In planning any calendar printing project, the most obvious fact to pay attention to is that every calendar is a time-sensitive product with a built-in distribution deadline. For the standard 2014 calendar, in case your calendar shouldn’t be in the long run user’s palms before January 1, 2014, they may already have found an alternative. For a non-standard calendar that deadline may be sooner (eg., a school-year calendar must be within the user’s hands near the start of faculty if it’s going to be helpful to them). Working backwards from this absolute deadline can provide you a good timeline for the complete project.
How are you getting your calendars into the top consumer’s palms? Are you giving them away? In that case, then it needs to be comparatively straight-forward to determine the distribution logistics and determine by what date you will need to have calendars in hand. Or possibly you’re mailing them out to your prospects or members; in that case you simply have to be sure to allow sufficient time for inserting into envelopes, adding a canopy letter, addressing and mailing. Or take into account having the printer or an area mailhouse deal with mailing the calendars – it’ll in all probability be cheaper and easier for you. Simply be sure to discover out from the printer or mailhouse how much extra time they will need and issue it in.
If, then again, you propose to print a calendar and sell it, either as a nonprofit fundraiser or as a profit-making venture, then distribution is a bit more difficult. How much time you need for sales depends upon your gross sales technique. Are you selling at a local competition or different event? If that’s the case, then that provides you a deadline, however take into account that you may be better off if you can sell at a number of events, in case attendance or sales at one event usually are not what you count on. Or possibly you’re having volunteers promote calendars to family and friends or door-to-door. If that’s the case, it is best to enable a minimum of two weeks, and ideally as much as four weeks, since volunteers all have their own different schedules, and some will want reminders and encouragement.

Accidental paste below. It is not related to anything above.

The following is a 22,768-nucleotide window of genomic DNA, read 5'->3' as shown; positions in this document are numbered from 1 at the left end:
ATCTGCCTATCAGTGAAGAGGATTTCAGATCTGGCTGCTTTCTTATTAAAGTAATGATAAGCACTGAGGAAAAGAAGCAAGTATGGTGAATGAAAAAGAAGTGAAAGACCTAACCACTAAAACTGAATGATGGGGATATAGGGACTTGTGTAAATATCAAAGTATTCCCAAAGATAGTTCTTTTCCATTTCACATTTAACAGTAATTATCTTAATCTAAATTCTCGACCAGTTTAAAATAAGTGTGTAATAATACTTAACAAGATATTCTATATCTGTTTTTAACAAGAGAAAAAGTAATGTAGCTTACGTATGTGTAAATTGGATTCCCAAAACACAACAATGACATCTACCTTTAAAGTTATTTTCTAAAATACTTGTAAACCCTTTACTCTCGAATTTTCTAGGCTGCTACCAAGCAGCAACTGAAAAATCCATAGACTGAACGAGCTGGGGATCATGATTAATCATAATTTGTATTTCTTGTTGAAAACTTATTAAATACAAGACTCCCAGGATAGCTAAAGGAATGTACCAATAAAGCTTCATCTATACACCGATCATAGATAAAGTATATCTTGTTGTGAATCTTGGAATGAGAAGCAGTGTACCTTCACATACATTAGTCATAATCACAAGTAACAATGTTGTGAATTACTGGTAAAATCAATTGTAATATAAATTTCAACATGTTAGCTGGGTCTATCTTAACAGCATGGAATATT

Should you print a calendar that you just plan to promote, you should remember to develop and implement a solid advertising and marketing plan. Advertising does not have to add to the overall period of the calendar mission – you may and will begin advertising through the planning and manufacturing levels of the challenge. However, in case you wait to start out marketing until you have got the calendars in hand, then you’ll need to allow at the very least a couple of further weeks, maybe more, to your advertising message to succeed in the supposed viewers and encourage them to purchase.
The manufacturing part of a calendar printing challenge starts if you hand off all of the photographs, textual content, logos, promoting, etc. to the printer, and the printer turns it into calendar paintings so that you can approve and then places it on the press and delivers to you the completed product. Be sure to speak to your printer early on to fins out how long this takes. In our case at Yearbox, it is normally about three weeks (typically sooner if in case you have a selected deadline). In the event you anticipate last-minute changes or additions, or if you can be proofing by committee, then you must most likely allow a bit of further time – perhaps a month in complete – for production.